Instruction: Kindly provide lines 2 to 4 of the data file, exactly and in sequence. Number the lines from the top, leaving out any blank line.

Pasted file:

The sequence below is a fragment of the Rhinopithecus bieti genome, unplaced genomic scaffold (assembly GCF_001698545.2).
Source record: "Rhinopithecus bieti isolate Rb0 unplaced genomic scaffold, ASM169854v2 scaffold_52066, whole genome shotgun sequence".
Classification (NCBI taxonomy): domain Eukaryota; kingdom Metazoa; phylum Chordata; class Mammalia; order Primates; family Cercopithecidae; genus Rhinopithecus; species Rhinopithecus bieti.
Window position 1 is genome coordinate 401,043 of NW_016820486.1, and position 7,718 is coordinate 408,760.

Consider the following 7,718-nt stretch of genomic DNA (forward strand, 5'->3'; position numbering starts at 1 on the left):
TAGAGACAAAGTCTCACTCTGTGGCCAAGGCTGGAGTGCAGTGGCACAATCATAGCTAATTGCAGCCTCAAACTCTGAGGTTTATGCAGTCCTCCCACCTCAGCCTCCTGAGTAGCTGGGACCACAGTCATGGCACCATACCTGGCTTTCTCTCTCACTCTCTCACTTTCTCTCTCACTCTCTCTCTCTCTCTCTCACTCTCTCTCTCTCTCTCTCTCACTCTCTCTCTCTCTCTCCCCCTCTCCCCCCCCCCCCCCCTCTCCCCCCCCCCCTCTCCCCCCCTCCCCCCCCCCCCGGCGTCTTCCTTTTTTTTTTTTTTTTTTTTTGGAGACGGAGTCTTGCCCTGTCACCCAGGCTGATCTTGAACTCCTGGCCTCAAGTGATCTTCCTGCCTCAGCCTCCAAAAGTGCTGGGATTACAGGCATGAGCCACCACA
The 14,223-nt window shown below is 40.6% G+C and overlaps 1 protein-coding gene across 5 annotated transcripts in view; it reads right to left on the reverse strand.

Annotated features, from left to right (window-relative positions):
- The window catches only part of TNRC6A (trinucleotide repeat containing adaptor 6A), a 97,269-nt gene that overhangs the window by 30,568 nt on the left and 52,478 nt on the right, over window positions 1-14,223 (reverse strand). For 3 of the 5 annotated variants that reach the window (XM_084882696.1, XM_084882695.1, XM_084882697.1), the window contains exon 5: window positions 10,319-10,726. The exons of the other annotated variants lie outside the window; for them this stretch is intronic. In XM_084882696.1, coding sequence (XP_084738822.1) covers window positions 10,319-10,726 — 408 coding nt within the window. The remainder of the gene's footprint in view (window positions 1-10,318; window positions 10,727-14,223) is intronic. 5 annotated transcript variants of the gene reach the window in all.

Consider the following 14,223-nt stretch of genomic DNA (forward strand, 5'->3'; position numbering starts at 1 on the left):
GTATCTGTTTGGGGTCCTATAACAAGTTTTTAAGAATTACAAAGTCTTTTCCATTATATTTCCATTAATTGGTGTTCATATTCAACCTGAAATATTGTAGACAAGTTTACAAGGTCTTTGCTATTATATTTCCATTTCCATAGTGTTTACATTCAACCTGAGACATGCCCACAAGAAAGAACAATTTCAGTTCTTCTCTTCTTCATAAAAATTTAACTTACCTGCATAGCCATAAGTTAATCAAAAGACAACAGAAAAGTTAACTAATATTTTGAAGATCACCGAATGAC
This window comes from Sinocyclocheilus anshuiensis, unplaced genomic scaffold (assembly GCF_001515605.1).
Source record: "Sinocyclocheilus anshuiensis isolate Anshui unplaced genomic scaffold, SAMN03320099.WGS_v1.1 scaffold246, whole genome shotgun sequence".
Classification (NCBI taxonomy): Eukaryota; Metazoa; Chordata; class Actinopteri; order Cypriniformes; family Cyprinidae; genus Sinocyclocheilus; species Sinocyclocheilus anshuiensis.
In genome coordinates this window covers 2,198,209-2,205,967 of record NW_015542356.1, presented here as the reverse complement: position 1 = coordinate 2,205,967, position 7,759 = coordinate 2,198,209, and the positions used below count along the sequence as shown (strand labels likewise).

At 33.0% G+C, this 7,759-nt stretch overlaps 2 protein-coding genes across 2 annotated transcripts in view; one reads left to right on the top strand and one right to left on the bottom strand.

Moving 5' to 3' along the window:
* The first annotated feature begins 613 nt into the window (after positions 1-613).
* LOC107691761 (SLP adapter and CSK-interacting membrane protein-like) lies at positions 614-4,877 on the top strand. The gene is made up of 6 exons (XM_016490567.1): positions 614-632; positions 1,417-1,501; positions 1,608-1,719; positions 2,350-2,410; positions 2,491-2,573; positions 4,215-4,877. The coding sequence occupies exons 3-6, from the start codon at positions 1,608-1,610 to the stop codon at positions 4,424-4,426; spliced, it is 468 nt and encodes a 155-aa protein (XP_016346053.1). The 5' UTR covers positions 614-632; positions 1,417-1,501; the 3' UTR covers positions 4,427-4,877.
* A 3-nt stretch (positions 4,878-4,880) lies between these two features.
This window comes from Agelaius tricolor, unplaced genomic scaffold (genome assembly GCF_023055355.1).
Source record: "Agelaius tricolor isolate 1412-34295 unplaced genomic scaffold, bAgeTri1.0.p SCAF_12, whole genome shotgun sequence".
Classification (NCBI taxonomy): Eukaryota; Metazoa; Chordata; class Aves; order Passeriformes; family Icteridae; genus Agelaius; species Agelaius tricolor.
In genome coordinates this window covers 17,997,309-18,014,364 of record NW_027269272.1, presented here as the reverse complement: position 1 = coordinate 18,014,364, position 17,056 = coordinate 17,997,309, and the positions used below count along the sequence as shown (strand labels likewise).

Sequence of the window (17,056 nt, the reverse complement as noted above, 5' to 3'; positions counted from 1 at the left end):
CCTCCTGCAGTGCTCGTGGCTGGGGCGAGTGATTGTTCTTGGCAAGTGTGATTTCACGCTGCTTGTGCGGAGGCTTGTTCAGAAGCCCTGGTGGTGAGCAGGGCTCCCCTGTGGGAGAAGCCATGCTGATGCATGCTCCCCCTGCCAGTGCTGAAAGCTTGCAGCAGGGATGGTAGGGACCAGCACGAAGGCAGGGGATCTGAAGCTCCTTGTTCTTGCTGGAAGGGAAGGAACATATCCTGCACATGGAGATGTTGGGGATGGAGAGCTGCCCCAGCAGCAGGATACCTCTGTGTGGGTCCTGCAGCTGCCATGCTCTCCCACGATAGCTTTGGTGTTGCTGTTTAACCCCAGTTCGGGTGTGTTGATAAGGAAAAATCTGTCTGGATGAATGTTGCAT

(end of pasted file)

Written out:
Source record: "Rhinopithecus bieti isolate Rb0 unplaced genomic scaffold, ASM169854v2 scaffold_52066, whole genome shotgun sequence".
Classification (NCBI taxonomy): domain Eukaryota; kingdom Metazoa; phylum Chordata; class Mammalia; order Primates; family Cercopithecidae; genus Rhinopithecus; species Rhinopithecus bieti.
Window position 1 is genome coordinate 401,043 of NW_016820486.1, and position 7,718 is coordinate 408,760.